Celebrated with undying faith and a spirit of devotion by the Hindu devotees, Ram Navami marks the end of Chaitra Navratri. Falling on the ninth day of the growing half of the Shukla Paksha, this festival holds great significance in the Hindu religion since ancient times. Primarily so because it is considered to be the birth anniversary of Lord Rama. It is believed that on this day, he was born as the seventh avatar of God Vishnu, also referred to as the preserver of Dharma, to King Dasharatha of the Ikshvaku dynasty and Queen Kausalya in the city of Ayodhya. As per the Hindu historic legends, Lord Rama’s birth was the consequence of a divine plan which was to end the tyranny of Rakshasa King Ravana and bring peace to the world. The festival is celebrated with utmost devotion and reverence for Lord Rama.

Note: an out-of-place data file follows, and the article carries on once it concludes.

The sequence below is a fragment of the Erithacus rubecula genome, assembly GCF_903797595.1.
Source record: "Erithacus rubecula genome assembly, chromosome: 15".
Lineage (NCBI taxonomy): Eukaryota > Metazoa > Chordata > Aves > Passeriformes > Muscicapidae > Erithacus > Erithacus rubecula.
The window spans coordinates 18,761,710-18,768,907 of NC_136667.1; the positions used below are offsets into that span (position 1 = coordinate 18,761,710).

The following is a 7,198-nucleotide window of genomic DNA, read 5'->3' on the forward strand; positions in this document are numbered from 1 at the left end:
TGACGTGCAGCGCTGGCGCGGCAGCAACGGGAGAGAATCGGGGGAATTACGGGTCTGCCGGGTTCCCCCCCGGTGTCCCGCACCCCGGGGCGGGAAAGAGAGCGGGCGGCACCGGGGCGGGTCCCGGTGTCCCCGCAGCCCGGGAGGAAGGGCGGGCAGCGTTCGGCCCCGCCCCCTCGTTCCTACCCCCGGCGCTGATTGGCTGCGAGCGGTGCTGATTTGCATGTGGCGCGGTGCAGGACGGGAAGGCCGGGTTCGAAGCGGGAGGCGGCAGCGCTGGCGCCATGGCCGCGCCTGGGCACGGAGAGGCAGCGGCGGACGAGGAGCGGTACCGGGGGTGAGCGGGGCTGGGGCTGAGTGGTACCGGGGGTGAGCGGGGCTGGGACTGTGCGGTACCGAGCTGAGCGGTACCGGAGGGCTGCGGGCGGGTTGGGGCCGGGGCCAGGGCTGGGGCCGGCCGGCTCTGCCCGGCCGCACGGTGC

Temples are decorated, Lord Rama’s idol is decorated along with Sita, Laxman, and Hanuman, and devotees visit the temples in large numbers to seek blessings from the Lord. Public pandals are set up with idols of the Lord, hymns are sung, prayers are offered, and Ramlilas are performed. It is a vibrant festival that shows the eternal devotion of devotees to Lord Rama and the ramrajya established by him. People pray for eternal peace and good fortune.
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The mention of Ram Navami history is there in Ramayana, one of the greatest epics of the Hindu Itihaas (history). It also goes by the name, Vratha Katha and notably describes how the great King Dashratha along with his Queens performed the Yagna, a puja ritual for Putra Prapti (the birth of sons).
He had done so specifically on the advice of Maha Rishi Vashishth as none of his Queens were able to give birth to a son. Hindu legends say that at the end of the Yagna, the Queens were given a bowl of blessed kheer to consume by the Lord of Yagnas himself, Lord Yajna.